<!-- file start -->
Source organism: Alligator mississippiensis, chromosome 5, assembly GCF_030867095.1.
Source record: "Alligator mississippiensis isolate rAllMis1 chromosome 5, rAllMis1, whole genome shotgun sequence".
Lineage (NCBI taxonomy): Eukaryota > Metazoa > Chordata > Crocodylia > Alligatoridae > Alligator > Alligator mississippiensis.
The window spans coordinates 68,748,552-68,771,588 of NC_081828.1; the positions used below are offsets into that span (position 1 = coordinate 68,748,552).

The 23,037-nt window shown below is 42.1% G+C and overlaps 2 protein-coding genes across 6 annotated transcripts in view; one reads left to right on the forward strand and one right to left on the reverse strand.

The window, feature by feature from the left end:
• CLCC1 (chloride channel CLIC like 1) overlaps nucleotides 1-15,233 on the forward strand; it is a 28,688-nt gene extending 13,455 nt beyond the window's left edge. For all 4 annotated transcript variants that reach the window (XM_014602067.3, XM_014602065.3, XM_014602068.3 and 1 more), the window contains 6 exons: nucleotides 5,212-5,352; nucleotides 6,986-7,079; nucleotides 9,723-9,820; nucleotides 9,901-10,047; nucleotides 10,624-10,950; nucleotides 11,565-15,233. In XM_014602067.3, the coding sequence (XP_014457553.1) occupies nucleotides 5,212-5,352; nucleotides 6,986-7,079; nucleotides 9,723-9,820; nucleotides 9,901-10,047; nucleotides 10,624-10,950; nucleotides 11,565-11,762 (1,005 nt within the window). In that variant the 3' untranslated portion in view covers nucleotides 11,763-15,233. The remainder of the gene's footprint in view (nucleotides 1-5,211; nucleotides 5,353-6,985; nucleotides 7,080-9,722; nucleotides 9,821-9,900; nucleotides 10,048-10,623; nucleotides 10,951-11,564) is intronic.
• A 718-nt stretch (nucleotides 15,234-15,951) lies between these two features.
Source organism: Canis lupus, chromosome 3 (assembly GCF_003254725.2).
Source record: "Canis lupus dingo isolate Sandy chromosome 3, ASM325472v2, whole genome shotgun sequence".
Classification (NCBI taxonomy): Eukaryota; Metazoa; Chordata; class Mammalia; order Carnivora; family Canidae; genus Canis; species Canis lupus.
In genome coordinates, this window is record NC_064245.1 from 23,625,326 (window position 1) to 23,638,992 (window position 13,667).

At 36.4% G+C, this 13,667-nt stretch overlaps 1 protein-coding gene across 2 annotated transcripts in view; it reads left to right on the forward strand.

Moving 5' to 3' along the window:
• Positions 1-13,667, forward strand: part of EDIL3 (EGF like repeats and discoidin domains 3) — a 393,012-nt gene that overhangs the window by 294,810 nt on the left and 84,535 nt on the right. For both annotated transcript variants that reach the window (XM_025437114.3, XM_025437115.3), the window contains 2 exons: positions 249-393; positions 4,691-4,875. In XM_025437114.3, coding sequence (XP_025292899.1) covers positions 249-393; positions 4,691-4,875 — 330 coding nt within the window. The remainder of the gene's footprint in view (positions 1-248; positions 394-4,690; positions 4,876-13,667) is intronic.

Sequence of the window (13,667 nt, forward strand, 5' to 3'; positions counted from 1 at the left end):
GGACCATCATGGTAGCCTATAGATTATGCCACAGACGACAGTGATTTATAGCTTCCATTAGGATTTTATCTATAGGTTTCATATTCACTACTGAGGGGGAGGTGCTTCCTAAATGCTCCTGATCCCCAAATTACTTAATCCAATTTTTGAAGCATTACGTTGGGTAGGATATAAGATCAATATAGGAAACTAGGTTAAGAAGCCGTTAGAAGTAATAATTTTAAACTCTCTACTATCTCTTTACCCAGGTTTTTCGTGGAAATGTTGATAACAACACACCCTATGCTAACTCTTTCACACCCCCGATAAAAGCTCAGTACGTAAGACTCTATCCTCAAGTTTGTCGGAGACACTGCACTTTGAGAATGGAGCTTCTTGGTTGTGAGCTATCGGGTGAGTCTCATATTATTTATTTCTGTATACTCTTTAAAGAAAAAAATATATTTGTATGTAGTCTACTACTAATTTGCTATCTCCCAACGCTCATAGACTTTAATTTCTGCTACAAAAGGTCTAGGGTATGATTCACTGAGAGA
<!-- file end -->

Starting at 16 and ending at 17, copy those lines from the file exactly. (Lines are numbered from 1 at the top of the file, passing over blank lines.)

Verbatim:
Sequence of the window (13,667 nt, forward strand, 5' to 3'; positions counted from 1 at the left end):
GGACCATCATGGTAGCCTATAGATTATGCCACAGACGACAGTGATTTATAGCTTCCATTAGGATTTTATCTATAGGTTTCATATTCACTACTGAGGGGGAGGTGCTTCCTAAATGCTCCTGATCCCCAAATTACTTAATCCAATTTTTGAAGCATTACGTTGGGTAGGATATAAGATCAATATAGGAAACTAGGTTAAGAAGCCGTTAGAAGTAATAATTTTAAACTCTCTACTATCTCTTTACCCAGGTTTTTCGTGGAAATGTTGATAACAACACACCCTATGCTAACTCTTTCACACCCCCGATAAAAGCTCAGTACGTAAGACTCTATCCTCAAGTTTGTCGGAGACACTGCACTTTGAGAATGGAGCTTCTTGGTTGTGAGCTATCGGGTGAGTCTCATATTATTTATTTCTGTATACTCTTTAAAGAAAAAAATATATTTGTATGTAGTCTACTACTAATTTGCTATCTCCCAACGCTCATAGACTTTAATTTCTGCTACAAAAGGTCTAGGGTATGATTCACTGAGAGA